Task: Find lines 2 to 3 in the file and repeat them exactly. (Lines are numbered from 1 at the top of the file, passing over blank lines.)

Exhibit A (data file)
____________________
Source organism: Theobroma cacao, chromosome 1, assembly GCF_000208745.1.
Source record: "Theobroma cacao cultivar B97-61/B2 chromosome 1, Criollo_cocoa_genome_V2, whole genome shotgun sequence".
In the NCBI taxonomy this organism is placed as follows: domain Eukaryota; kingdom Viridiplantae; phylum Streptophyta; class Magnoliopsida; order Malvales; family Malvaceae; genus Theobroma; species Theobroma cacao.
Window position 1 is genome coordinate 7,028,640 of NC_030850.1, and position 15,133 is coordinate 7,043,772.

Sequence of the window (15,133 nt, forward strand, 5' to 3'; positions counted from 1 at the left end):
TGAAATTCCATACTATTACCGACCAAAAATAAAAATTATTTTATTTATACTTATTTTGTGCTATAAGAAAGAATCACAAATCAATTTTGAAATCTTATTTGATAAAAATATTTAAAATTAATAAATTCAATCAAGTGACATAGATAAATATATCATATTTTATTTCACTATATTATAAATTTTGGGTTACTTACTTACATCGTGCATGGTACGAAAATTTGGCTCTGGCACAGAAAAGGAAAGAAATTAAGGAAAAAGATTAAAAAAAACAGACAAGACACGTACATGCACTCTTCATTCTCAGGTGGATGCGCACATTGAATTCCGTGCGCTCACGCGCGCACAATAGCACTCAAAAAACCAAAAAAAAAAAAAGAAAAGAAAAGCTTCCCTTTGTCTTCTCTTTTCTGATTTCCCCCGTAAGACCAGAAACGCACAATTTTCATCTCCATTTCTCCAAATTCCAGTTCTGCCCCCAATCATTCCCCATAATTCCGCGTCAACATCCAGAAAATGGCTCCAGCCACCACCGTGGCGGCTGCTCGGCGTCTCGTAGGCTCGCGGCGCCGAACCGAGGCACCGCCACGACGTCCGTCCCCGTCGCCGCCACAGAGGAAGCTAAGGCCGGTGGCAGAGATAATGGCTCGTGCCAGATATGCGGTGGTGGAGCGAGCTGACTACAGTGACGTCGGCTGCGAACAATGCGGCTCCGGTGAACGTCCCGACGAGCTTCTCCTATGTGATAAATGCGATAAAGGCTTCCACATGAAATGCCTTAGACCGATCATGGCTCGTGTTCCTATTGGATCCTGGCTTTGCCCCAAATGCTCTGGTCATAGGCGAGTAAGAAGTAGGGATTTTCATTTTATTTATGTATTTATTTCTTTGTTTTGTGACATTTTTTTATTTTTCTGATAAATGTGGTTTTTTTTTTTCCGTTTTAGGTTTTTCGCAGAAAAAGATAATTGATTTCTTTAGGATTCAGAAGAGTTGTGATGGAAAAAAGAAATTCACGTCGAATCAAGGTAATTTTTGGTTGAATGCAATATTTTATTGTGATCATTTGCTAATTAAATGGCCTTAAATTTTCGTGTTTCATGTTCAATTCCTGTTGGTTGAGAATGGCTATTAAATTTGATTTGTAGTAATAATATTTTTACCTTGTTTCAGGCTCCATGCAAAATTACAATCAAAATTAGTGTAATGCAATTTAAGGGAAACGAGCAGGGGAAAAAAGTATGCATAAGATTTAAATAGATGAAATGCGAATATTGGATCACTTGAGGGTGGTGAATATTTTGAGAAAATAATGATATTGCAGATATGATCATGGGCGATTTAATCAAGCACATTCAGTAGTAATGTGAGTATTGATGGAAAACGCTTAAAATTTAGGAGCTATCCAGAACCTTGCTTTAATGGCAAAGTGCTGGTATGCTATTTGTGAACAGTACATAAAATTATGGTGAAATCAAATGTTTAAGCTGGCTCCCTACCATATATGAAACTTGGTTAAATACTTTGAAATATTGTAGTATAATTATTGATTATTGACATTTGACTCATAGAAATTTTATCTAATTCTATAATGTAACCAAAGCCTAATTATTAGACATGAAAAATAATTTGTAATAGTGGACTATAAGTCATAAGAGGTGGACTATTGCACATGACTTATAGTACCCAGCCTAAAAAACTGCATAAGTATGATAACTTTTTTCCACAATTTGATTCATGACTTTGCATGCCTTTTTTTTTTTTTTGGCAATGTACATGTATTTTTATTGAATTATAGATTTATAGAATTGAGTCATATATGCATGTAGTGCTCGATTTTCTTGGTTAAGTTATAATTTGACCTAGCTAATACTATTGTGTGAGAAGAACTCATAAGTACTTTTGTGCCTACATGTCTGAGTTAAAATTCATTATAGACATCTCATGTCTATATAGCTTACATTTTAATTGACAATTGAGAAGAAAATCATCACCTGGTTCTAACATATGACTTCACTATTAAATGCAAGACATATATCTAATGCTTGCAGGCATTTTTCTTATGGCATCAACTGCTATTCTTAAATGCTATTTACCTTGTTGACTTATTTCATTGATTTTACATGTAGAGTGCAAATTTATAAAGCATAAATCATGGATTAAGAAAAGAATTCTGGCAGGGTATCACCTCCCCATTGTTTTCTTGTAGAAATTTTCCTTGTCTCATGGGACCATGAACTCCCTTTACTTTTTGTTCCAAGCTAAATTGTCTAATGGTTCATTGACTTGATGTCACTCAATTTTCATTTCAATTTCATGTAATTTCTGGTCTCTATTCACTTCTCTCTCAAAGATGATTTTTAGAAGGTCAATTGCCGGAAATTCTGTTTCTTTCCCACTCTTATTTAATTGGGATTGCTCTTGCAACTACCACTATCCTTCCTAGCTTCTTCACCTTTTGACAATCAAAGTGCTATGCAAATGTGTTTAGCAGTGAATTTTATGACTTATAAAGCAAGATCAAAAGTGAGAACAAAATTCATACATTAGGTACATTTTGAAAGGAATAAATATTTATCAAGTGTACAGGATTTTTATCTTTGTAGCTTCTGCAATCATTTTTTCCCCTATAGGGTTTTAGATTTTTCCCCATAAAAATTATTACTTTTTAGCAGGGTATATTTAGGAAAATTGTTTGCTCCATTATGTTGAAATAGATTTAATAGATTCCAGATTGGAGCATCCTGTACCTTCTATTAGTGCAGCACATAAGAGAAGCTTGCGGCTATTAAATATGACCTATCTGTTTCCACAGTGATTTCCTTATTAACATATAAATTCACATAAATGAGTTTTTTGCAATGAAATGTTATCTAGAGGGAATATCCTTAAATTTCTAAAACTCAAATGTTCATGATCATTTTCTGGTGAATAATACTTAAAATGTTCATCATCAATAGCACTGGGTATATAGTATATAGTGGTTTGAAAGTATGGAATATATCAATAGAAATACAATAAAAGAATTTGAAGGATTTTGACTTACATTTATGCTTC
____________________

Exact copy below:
Source record: "Theobroma cacao cultivar B97-61/B2 chromosome 1, Criollo_cocoa_genome_V2, whole genome shotgun sequence".
In the NCBI taxonomy this organism is placed as follows: domain Eukaryota; kingdom Viridiplantae; phylum Streptophyta; class Magnoliopsida; order Malvales; family Malvaceae; genus Theobroma; species Theobroma cacao.